Description of the Dunedin Corduroy Causeway
The corduroy causeway was found in June 2008 during what was expected to be the last on-site archaeological work in one of the last areas of the Deka/Wall Street Mall site to be developed. The causeway was discovered 1.3m below the level of George Street in the approximate middle of the town block bounded by George, Filleul, Hanover, and St. Andrews streets (section 42 Block XX Dunedin). It was built across a boggy depression at the foot of the original hillside and ran in a northwest–southeast direction at an angle to the formal road and cadastral land boundaries. The exposed length extended for 11m and was approximately 4 m wide. The causeway ran into unexcavated ground at both ends and so was originally somewhat longer.
The causeway is constructed from a variety of timbers cut from the local bush with longitudinal runners with shorter timbers laid on top. The lowest section of the causeway, at the north-western end, was constructed in deep mud, and had three layers of timbers: several large cross-members, three longitudinal runners, and then the corduroy timbers on top. Timber sizes ranged from 150 mm in diameter for some of the largest base members, down to branches and brushwood along the corduroy. All the timbers were axe-cut, and no nails or other fastenings were used. Some of the runners had notches cut into their top surface to hold the corduroy timbers. Timber identifications were carried out by Dr Rod Wallace (University of Auckland). The most common timber excavated was kānuka (Kunzea ericoides), followed by māpau (Myrsine australis), with tangaru, kōhūhū , putaputawētā (Carpodetus serratus), māhoe (Melicytus ramiflorus) and rimu (Dacrydium cupressinum) also present. These species were all part of the forest that the first European settlers to Dunedin found covering the lower hillslopes. The sizes of the timbers ranged from 150mm down to small twigs. Beneath and between some of the logs were harakeke or flax (Phormium tenax) leaves, indicating that the causeway had been laid across flax-covered ground. A 100mm thick layer of fine, silty clay was deposited over the timbers which probably happened soon after its construction.
No artefactual material or evidence of other cultural activity was found beneath the causeway indicating its construction is likely to date to early in the period of European settlement. Overlying these layers was rubble fill. Only a few items date back to the first decade of settlement when that part of the North Dunedin flat remained a swampy morass that the pioneers travelled over with difficulty.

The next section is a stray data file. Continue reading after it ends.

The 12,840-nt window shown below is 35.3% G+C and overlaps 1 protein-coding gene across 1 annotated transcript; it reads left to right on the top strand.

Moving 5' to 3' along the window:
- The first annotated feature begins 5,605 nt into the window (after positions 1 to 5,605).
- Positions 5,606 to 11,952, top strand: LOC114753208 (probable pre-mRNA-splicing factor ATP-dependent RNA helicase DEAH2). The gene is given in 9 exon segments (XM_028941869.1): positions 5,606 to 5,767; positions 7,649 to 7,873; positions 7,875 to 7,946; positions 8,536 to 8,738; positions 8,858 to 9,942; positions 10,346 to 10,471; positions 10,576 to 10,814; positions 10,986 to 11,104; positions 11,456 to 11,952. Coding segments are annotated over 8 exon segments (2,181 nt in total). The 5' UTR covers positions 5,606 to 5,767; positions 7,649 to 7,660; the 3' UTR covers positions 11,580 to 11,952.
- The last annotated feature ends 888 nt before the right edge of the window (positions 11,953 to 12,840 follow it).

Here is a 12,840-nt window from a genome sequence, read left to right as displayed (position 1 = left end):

History of the site
Following the gold rush in 1861 Central Dunedin developed rapidly from a muddy wasteland to a bustling commercial and industrial centre with the incremental development of the city infrastructure. People lived amongst the shops and workshops, creating a vibrant if hidden community life in behind the retail frontage of George Street.
The 1857 Dunedin Town Rates Book index records John Curle and David Hutchison as owners and occupiers of Block XX Sec 42 during 1857 and 1858 on which there was a dwelling house and a garden. Curle owned a lot of property in the area and is first mentioned as a tin plate worker. In 1859, Block XX section 42 was owned by George Mathew. There follows a gap in records until 1875, a busy period for the city which expanded rapidly during the gold rush which began in 1861, when Block XX section 42 is recorded as being owned by A. Fulton who had a factory, timber yard, premises and a house, indicating a mix of uses of the area ranging from residential to commercial. A photo from 1879 confirms the timber yard and dwelling. J. Wilke’s lithograph of Dunedin in 1898 shows the open area and structures suggested both in the earlier photo and in DP 1763 in 1905. In 1888 and 1892 section 42 was still an open yard but was owned by A. Cornwall, a butcher. These layers of overfill relate to the changing use of the area over time: an open garden or yard in the 1860s–1870s, a two-story stable by 1888, and then the 1967 site development. Most of the artefacts recovered from the Wall Street site date from the 1860s and 1870s when this area of George Street was first developed with shops, workshops and cottages. The pre 1880 archaeological evidence presents a great deal of glassware, black alcohol bottles (beer and whisky) being the predominant type in the assemblage, along with pickle and condiment bottles.
In 1927 the yard is still evident but now utilised by tradesmen (plumber, painters and a builder). In 1967 Woolworths was built and section 42 became a sealed carpark. It remained so until the excavation and development of the Wall Street Mall in 2008.
Of the original 12 x 4 metres of causeway that was excavated, the majority (60%) was too deteriorated to be preserved and remains in situ under a layer of geotextile, beneath the foundations of the Wall Street Mall complex and is a registered archaeological site. The remaining timbers identified for preservation were tagged and were immersed in water before conservation treatment was initiated under the direction of Dily Johns of the Anthropology Department, University of Auckland. The timbers spent a number of years soaking in a solution of polyethylene glycol (PEG) prior to gradual drying. During the intervening years, display options were discussed and designed.
Meanwhile, Toitū Otago Settlers Museum developed the Ghosts of Wall Street exhibition, a “time tunnel” experience that displays a number of artefacts, including a few pieces of the causeway.